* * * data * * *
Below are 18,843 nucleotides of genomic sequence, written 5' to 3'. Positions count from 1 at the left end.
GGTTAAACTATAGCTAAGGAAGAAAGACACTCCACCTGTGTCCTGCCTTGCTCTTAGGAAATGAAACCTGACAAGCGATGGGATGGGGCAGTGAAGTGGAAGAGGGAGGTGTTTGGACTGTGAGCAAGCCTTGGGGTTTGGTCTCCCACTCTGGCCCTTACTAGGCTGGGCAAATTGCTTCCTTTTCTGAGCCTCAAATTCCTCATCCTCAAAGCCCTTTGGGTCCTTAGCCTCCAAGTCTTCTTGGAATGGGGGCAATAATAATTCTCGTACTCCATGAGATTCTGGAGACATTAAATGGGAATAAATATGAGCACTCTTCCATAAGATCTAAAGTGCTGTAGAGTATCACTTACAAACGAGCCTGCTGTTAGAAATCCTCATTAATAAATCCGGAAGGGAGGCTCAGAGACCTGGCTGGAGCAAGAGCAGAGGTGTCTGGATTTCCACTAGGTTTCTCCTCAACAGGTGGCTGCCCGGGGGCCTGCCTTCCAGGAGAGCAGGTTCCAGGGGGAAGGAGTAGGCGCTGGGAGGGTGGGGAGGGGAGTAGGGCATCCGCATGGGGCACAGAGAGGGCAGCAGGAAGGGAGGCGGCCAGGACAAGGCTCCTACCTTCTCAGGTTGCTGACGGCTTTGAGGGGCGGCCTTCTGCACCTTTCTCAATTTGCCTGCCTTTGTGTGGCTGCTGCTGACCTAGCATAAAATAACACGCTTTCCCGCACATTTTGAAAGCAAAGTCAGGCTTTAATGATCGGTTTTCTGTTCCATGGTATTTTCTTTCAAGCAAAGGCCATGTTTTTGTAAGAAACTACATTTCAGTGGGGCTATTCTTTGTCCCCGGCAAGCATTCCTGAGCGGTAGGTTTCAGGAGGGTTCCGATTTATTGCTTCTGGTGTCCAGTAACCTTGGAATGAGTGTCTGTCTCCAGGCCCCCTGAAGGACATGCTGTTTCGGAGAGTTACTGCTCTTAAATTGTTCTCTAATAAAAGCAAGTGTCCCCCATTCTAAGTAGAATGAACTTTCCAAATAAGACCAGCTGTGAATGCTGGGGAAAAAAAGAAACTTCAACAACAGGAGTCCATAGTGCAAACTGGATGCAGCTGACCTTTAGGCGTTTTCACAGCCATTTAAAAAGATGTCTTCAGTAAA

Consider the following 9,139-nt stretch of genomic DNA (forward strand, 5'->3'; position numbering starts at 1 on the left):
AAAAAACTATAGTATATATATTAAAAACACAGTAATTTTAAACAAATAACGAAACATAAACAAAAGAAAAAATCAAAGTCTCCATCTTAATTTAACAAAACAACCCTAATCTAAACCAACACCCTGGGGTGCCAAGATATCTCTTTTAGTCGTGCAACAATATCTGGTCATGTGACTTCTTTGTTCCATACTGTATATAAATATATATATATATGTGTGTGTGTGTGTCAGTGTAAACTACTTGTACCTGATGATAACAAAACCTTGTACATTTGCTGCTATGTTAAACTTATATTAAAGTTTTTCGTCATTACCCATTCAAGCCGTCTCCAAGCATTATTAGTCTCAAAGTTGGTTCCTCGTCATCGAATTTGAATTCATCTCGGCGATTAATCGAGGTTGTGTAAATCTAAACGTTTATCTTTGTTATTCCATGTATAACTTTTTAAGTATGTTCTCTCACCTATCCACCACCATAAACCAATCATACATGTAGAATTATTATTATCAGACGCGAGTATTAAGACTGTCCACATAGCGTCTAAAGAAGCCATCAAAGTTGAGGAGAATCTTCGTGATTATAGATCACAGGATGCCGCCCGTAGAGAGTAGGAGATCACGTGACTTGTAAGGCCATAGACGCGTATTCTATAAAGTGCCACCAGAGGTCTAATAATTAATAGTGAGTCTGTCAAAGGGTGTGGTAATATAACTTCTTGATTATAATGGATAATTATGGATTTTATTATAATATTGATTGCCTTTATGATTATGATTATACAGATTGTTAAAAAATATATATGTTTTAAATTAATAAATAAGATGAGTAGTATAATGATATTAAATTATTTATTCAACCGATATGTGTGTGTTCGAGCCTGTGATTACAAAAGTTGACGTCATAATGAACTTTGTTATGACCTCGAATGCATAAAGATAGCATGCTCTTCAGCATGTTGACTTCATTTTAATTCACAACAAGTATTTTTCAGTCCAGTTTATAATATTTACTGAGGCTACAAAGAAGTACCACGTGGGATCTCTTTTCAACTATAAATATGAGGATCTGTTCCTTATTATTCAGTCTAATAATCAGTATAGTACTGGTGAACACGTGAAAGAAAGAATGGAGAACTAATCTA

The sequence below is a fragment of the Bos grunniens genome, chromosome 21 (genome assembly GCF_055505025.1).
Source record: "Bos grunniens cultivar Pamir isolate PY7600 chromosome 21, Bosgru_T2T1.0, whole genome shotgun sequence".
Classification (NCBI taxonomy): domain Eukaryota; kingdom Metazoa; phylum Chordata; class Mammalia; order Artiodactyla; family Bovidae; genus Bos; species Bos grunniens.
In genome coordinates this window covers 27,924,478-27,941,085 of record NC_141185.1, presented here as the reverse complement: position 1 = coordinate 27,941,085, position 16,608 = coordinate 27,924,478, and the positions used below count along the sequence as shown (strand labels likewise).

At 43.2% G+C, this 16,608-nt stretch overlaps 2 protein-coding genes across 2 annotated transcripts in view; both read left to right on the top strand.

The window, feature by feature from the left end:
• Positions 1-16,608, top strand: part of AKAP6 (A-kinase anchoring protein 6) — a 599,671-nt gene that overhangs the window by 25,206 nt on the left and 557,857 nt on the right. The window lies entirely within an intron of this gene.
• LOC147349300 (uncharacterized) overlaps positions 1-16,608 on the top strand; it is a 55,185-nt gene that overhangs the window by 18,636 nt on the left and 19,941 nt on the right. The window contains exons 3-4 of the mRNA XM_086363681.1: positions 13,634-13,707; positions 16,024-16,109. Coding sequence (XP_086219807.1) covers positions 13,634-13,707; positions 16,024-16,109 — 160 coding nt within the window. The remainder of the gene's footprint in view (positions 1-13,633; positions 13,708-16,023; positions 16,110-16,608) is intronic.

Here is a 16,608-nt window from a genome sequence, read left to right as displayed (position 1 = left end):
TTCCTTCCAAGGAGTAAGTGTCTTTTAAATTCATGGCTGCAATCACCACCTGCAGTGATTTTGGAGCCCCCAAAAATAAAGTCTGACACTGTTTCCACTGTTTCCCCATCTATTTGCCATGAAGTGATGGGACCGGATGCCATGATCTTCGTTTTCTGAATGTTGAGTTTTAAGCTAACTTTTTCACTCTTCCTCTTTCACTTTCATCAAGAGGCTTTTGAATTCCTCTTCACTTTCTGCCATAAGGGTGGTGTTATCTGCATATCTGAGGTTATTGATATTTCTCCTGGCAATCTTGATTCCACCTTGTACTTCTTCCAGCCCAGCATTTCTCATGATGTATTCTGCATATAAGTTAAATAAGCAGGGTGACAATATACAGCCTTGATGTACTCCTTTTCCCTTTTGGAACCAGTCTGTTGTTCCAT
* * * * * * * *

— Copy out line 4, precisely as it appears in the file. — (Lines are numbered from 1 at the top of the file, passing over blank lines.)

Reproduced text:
AAAAAACTATAGTATATATATTAAAAACACAGTAATTTTAAACAAATAACGAAACATAAACAAAAGAAAAAATCAAAGTCTCCATCTTAATTTAACAAAACAACCCTAATCTAAACCAACACCCTGGGGTGCCAAGATATCTCTTTTAGTCGTGCAACAATATCTGGTCATGTGACTTCTTTGTTCCATACTGTATATAAATATATATATATATGTGTGTGTGTGTGTCAGTGTAAACTACTTGTACCTGATGATAACAAAACCTTGTACATTTGCTGCTATGTTAAACTTATATTAAAGTTTTTCGTCATTACCCATTCAAGCCGTCTCCAAGCATTATTAGTCTCAAAGTTGGTTCCTCGTCATCGAATTTGAATTCATCTCGGCGATTAATCGAGGTTGTGTAAATCTAAACGTTTATCTTTGTTATTCCATGTATAACTTTTTAAGTATGTTCTCTCACCTATCCACCACCATAAACCAATCATACATGTAGAATTATTATTATCAGACGCGAGTATTAAGACTGTCCACATAGCGTCTAAAGAAGCCATCAAAGTTGAGGAGAATCTTCGTGATTATAGATCACAGGATGCCGCCCGTAGAGAGTAGGAGATCACGTGACTTGTAAGGCCATAGACGCGTATTCTATAAAGTGCCACCAGAGGTCTAATAATTAATAGTGAGTCTGTCAAAGGGTGTGGTAATATAACTTCTTGATTATAATGGATAATTATGGATTTTATTATAATATTGATTGCCTTTATGATTATGATTATACAGATTGTTAAAAAATATATATGTTTTAAATTAATAAATAAGATGAGTAGTATAATGATATTAAATTATTTATTCAACCGATATGTGTGTGTTCGAGCCTGTGATTACAAAAGTTGACGTCATAATGAACTTTGTTATGACCTCGAATGCATAAAGATAGCATGCTCTTCAGCATGTTGACTTCATTTTAATTCACAACAAGTATTTTTCAGTCCAGTTTATAATATTTACTGAGGCTACAAAGAAGTACCACGTGGGATCTCTTTTCAACTATAAATATGAGGATCTGTTCCTTATTATTCAGTCTAATAATCAGTATAGTACTGGTGAACACGTGAAAGAAAGAATGGAGAACTAATCTA